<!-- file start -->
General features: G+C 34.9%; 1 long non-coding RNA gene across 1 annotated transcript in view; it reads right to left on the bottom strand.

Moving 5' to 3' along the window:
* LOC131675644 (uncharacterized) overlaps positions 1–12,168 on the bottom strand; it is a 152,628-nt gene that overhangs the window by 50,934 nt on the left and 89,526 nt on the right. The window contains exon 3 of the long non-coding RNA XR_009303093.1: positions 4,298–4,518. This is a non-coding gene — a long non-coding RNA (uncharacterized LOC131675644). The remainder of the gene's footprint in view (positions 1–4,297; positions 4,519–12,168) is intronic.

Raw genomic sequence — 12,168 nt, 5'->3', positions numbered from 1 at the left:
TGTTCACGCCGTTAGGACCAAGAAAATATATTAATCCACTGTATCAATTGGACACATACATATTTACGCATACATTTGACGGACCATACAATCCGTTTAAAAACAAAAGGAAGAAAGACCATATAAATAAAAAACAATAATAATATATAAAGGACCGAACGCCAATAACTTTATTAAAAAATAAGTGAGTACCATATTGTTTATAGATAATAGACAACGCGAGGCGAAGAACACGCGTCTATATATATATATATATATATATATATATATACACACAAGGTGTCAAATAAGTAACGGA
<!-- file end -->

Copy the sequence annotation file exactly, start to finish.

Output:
General features: G+C 34.9%; 1 long non-coding RNA gene across 1 annotated transcript in view; it reads right to left on the bottom strand.

Moving 5' to 3' along the window:
* LOC131675644 (uncharacterized) overlaps positions 1–12,168 on the bottom strand; it is a 152,628-nt gene that overhangs the window by 50,934 nt on the left and 89,526 nt on the right. The window contains exon 3 of the long non-coding RNA XR_009303093.1: positions 4,298–4,518. This is a non-coding gene — a long non-coding RNA (uncharacterized LOC131675644). The remainder of the gene's footprint in view (positions 1–4,297; positions 4,519–12,168) is intronic.

Raw genomic sequence — 12,168 nt, 5'->3', positions numbered from 1 at the left:
TGTTCACGCCGTTAGGACCAAGAAAATATATTAATCCACTGTATCAATTGGACACATACATATTTACGCATACATTTGACGGACCATACAATCCGTTTAAAAACAAAAGGAAGAAAGACCATATAAATAAAAAACAATAATAATATATAAAGGACCGAACGCCAATAACTTTATTAAAAAATAAGTGAGTACCATATTGTTTATAGATAATAGACAACGCGAGGCGAAGAACACGCGTCTATATATATATATATATATATATATATATATACACACAAGGTGTCAAATAAGTAACGGA